Monday, March 21, 2011

Tour CERN's Large Hadron Collider

360 Cities hosts 360 degree panoramas of landmarks around the world. (Turn on the 360 Cities layer in Google Earth for some great imagery). One of the neat panoramas that science teachers might like to view is of CERN's Large Hadron Collider. The panorama allows you to spin and zoom through the interior of CERN.

CERN CMS 4 in Europe

Thanks to Danny Nicholson for Tweeting the link.

And for a really fun overview of the CERN Large Hadron Collider watch this rap video made by an American scientist working on the CERN project.

Touching Lives Through Theatre Grants

As school budgets continue to shrink across the country it is often extracurricular programs like drama clubs that see their funding disappear. Fortunately, with a little searching you can find some grant programs (here are ten) that can possibly replace some of that lost funding. Touching Lives Through Theatre Grants offers grants of $100 to $500 for middle school and high school theater programs. To be eligible for a grant the drama program must receive less than $500 annually from the school or district. Grants are available for schools in the US and Canada. Applications must be received by June 30, 2011. Read all of application requirements here.

If you run a drama program for elementary school students, you might be interested in applying for a $300 grant from The Charlie Lovett Fund for Elementary Drama.

Learn Eight Languages in One Place

There are a lot of places on the web where you can find flashcards, games, and quizzes designed to help you learn a new language, I featured eleven good places here. Over the weekend I found another good site to add to  that list. Learn a Language offers flashcards and games for learning eight different languages. Learn a Language offers activities in Spanish, Italian, German, Russian, French, Japanese, Chinese, and English. 

The format for Learn a Language is the same for all eight languages. Users select a language then choose if they want to study individual words or phrases. Whichever they choose the format that follows is the same. Users can study flashcards then play a game called Lingo Dingo. Lingo Dingo requires players to accurately type a word or phrase before it disappears. The object of the game is to construct a dingo by earning points for correctly typed words and phrases. 

Applications for Education
Learn a Language could be a good place for students to practice spelling words and phrases in the language that they are studying.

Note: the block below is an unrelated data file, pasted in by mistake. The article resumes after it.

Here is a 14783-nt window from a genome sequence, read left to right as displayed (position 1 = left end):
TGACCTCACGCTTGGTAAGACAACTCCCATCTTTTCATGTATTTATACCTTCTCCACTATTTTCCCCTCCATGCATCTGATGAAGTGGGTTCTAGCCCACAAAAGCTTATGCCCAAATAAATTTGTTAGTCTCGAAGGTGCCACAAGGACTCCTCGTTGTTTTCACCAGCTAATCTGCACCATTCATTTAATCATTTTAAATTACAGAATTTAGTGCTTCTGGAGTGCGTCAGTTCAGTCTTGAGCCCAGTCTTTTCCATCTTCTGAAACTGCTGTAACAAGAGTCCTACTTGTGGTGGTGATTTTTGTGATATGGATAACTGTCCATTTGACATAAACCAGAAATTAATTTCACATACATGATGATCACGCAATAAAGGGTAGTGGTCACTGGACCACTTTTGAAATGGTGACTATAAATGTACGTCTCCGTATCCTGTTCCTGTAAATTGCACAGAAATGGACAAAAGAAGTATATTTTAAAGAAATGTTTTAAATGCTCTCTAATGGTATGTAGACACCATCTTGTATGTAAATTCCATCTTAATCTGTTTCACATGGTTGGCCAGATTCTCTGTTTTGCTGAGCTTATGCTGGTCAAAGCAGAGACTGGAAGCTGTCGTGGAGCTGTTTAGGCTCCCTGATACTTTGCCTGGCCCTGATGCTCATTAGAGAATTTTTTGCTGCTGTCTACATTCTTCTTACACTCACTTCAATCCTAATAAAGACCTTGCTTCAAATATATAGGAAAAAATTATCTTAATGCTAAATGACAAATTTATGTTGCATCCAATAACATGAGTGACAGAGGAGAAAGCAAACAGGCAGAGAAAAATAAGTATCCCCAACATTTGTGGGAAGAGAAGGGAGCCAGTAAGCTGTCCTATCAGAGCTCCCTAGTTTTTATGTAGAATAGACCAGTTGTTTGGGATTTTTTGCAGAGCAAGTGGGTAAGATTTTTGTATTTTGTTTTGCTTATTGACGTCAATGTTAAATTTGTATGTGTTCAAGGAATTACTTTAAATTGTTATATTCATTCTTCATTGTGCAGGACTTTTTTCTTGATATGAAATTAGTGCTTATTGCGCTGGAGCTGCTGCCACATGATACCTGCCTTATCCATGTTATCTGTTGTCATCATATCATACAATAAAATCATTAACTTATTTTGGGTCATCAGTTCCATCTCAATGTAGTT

Snag Learning Film of the Week - Aquafinito

This week's Snag Learning Film of the Week is Aquafinito. Aquafinito is a short (8 minutes) film about bottled water. The film examines why people buy and drink bottled water instead of drinking tap water. Viewers will also learn about the environmental costs of drinking bottled water compared to drinking tap water. The privatization of water supplies around the world is also explored in the film. You can watch the film and find discussion questions for it here.

Watch more free documentaries

Keeping Track of the Good Stuff

On Saturday I shared with you how to keep up with the flow of good information that is found on the web. Today, I'd like to share with you some strategies and tools for keeping track of the good stuff that you find through your RSS reader.

Use an Online Bookmarking Service.
Yes, you can use the bookmark option in your web browser, but those bookmarks are only saved on one computer. If you use multiple computers, you will want a way to access your bookmarks from every computer you use. Online bookmarking services allow you to save links and snippets of text (helpful for remembering why you bookmarked a site) into one account that you can access anywhere. There are a lot of good online bookmarking services, Diigo and Evernote are very popular, but I use Google Bookmarks for this purpose. Google Bookmarks is a part of my Google account which means that I don't have to remember multiple account names and passwords. Below you will find two tutorials for getting started with Google Bookmarks.

Another popular online bookmarking service is Delicious. Although it was widely rumored last December that Delicious might shut-down, it is still chugging along as a part of Yahoo. The Common Craft video below explains the benefits of social bookmarking and how to use Delicious.

Diigo has been popular with educators for quite a while. Some of its features moved behind a paywall last year, but it's still a good service to consider as a replacement for Delicious. Last fall,  Jose Picardo (I highly recommend his blog) posted a quick guide to annotating using Diigo. He created the video for his students and if you're considering using Diigo with your students it could be very useful for you too. The video is embedded below.

A Guide to Annotating using Diigo from José Picardo on Vimeo.

Bookmarking and Sharing Links in Google Reader.
So after reading about RSS in Saturday's post you signed up for Google Reader and started subscribing to your favorite blogs. That's great! Now let's look at how you can save and share the stories you find interesting in your Google Reader.

When you come across a story in your Google Reader account that you want to save for quick access later, you can simply star it and it will be added your "starred stories" category. You can go back and access those stories later.
Step 1.

Step 2.

You can also share stories from within Google Reader. The Google-produced video below shows you how to do this.